Search Images Maps Play YouTube News Gmail Drive More »
Sign in
Screen reader users: click this link for accessible mode. Accessible mode has the same essential features but works better with your reader.

Patents

  1. Advanced Patent Search
Publication numberUS3368147 A
Publication typeGrant
Publication dateFeb 6, 1968
Filing dateJan 17, 1966
Priority dateJan 17, 1966
Publication numberUS 3368147 A, US 3368147A, US-A-3368147, US3368147 A, US3368147A
InventorsGraham Ollie W
Original AssigneeCombustion Eng
Export CitationBiBTeX, EndNote, RefMan
External Links: USPTO, USPTO Assignment, Espacenet
Basic sediment and water monitor utilizing one plate of a condenser for mounting a housing for components of a capacitance measuring circuit
US 3368147 A
Abstract  available in
Images(2)
Previous page
Next page
Claims  available in
Description  (OCR text may contain errors)

Feb. 6, 1968 o. w. GRAHAM 3,368,147

BASIC SEDIMENT AND WATER MONITOR UTILIZING ONE PLATE OF A CONDENSER FOR MOUNTING A HOUSING FOR COMPONENTS v OF A CAPACITANCE MEASURING CIRCUIT Original Filed Feb. 21, 1962 2 Sheets-Sheet 1 INVENTOR. OLL /E W. GRAHAM A r QTORNEY F 6. 1968 o. w. GRAHAM 3,36 BASIC SEDIMENT AND WATER MONITOR UTILIZING ONE PLATE OF A CONDENSER FOR MOUNTING A HOUSING FOR COMPONENTS OF A CAPACITANCE MEASURING CIRCUIT Original Filed Feb. 21, 1962 2 Sheets-Sheet '2 ,4 I 0 INVENTOR.

4 OLL/E w. GRAHAM A T TORNEY BASEC SEDIMENT AND WATER MQNHTUR UTE- LH'ZING DNE PLATE F A. CGNDEFQSER FUR MOUNTING A HUUMNG EUR CQMPONENTS 6F A CAPACITANCE MEASURENG fiCiRClUHT (Ellie W. Graham, Tulsa, Okla, assignor, by mesne asignments, to Qomhustion Engineering, inc, a corporation of Delaware Continuation of appiication Ser. No. 174,768, Feb. 21, 1962. This application Jan. 17, 1966, Ser. No. 532,839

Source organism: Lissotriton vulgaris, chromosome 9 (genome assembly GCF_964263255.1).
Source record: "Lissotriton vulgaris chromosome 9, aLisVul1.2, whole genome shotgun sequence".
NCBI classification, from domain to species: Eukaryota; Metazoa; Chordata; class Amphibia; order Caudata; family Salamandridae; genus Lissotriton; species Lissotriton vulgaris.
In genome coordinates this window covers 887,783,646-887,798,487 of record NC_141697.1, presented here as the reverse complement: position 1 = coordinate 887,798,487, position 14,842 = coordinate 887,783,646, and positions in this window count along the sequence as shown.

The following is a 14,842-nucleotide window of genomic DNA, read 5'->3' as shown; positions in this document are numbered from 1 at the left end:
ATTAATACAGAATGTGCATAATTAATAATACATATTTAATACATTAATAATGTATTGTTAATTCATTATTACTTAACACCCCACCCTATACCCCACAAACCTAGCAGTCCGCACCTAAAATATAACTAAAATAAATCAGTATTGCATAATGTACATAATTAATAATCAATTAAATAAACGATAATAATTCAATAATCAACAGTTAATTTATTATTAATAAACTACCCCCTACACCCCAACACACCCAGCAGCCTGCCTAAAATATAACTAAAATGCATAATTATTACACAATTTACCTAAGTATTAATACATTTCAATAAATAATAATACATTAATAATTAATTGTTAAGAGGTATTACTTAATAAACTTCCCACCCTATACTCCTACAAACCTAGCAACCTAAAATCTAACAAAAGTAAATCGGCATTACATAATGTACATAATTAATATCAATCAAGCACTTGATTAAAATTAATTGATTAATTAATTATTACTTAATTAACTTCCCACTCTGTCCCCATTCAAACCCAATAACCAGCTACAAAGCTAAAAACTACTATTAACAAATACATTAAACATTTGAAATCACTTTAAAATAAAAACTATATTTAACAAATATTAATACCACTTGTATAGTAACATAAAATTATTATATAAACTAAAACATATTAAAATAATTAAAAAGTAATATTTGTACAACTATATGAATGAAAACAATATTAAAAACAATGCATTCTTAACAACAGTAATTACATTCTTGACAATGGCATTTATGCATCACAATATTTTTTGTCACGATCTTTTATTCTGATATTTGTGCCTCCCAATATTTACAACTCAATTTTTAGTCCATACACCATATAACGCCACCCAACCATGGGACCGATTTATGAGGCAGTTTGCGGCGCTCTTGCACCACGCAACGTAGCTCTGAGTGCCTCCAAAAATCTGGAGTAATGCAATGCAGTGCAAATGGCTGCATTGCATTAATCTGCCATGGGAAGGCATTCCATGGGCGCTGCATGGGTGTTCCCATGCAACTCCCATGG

2 Ciaims. (til. 324-6l) This application is a continuation of my application Ser. No. 174,768, filed Feb. 21, 1962.

The present invention relates to instruments for the measure of basic sediment and water in oil well production. More particularly, the invention relates to a physical arrangement for the components of the instrument and the electrical connection between the primary element and the components of the circuit, which circuit is responsive to the output signal of the primary element.

For many years now, the most acceptable instruments commercialized in the oil field to detect and manifest BS & W in oil well production have employed a circuit disclosed in at least United States Patent Gunst et al. 2,720,624 which issued Oct. 11, 1955. The assignee of this patent has licensed many manufacturers to commercialize various embodiments of the invention covered by the patent. Therefore, the basic circuit disclosed in this patent is well known and generally accepted as suitable to indicate the percent of BS & W in oil well production.

The primary element of the Gunst circuit is a condenser. This condenser is commonly referred to as the probe, comprising two plates between which the oil well production is flowed. The dielectric constant of particular fluids produced remain reasonably stable. However, when the BS & W content varies in the production, the capacitance of the probe and fluid flowing through it changes. The Gunst circuit responds to this capacitance as an output and manifests the percentage of BS & W in the production.

The probe of the BS & W monitor is conventionally attached to the circuit of the monitor by coaxial cable. Basically, it is well known that the connecting cable is subject to varying conditions which will change the capacitance between the two conductors of the cable. As the capacitance between the conductors, as far as the monitor circuit is concerned, is a part of the capacitance of the combination of the probe and cable, the varying conditions not related to BS & W in the fluids results in an error in the value manifested.